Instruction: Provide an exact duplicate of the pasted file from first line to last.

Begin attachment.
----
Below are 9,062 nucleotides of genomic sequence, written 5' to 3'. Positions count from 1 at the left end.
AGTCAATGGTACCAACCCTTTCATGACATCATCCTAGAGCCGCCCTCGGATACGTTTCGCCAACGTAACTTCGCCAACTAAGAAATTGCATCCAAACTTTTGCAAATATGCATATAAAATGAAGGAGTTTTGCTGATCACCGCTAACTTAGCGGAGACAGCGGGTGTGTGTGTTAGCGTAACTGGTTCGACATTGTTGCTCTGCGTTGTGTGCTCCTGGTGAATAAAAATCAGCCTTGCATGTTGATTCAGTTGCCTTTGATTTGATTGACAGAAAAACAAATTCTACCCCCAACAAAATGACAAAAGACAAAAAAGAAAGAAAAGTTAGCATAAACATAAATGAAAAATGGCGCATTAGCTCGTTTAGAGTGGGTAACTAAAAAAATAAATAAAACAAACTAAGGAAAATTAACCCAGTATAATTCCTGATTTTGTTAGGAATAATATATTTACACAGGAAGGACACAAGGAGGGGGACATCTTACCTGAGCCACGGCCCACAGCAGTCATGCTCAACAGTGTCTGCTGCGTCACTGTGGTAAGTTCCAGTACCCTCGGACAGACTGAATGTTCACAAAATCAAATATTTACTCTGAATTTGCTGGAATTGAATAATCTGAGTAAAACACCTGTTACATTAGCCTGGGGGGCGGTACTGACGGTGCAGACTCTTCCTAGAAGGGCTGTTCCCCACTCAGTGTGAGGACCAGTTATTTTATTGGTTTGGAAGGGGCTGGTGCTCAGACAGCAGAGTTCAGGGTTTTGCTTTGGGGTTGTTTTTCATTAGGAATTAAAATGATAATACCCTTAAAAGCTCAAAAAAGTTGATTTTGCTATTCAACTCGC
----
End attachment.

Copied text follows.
Below are 9,062 nucleotides of genomic sequence, written 5' to 3'. Positions count from 1 at the left end.
AGTCAATGGTACCAACCCTTTCATGACATCATCCTAGAGCCGCCCTCGGATACGTTTCGCCAACGTAACTTCGCCAACTAAGAAATTGCATCCAAACTTTTGCAAATATGCATATAAAATGAAGGAGTTTTGCTGATCACCGCTAACTTAGCGGAGACAGCGGGTGTGTGTGTTAGCGTAACTGGTTCGACATTGTTGCTCTGCGTTGTGTGCTCCTGGTGAATAAAAATCAGCCTTGCATGTTGATTCAGTTGCCTTTGATTTGATTGACAGAAAAACAAATTCTACCCCCAACAAAATGACAAAAGACAAAAAAGAAAGAAAAGTTAGCATAAACATAAATGAAAAATGGCGCATTAGCTCGTTTAGAGTGGGTAACTAAAAAAATAAATAAAACAAACTAAGGAAAATTAACCCAGTATAATTCCTGATTTTGTTAGGAATAATATATTTACACAGGAAGGACACAAGGAGGGGGACATCTTACCTGAGCCACGGCCCACAGCAGTCATGCTCAACAGTGTCTGCTGCGTCACTGTGGTAAGTTCCAGTACCCTCGGACAGACTGAATGTTCACAAAATCAAATATTTACTCTGAATTTGCTGGAATTGAATAATCTGAGTAAAACACCTGTTACATTAGCCTGGGGGGCGGTACTGACGGTGCAGACTCTTCCTAGAAGGGCTGTTCCCCACTCAGTGTGAGGACCAGTTATTTTATTGGTTTGGAAGGGGCTGGTGCTCAGACAGCAGAGTTCAGGGTTTTGCTTTGGGGTTGTTTTTCATTAGGAATTAAAATGATAATACCCTTAAAAGCTCAAAAAAGTTGATTTTGCTATTCAACTCGC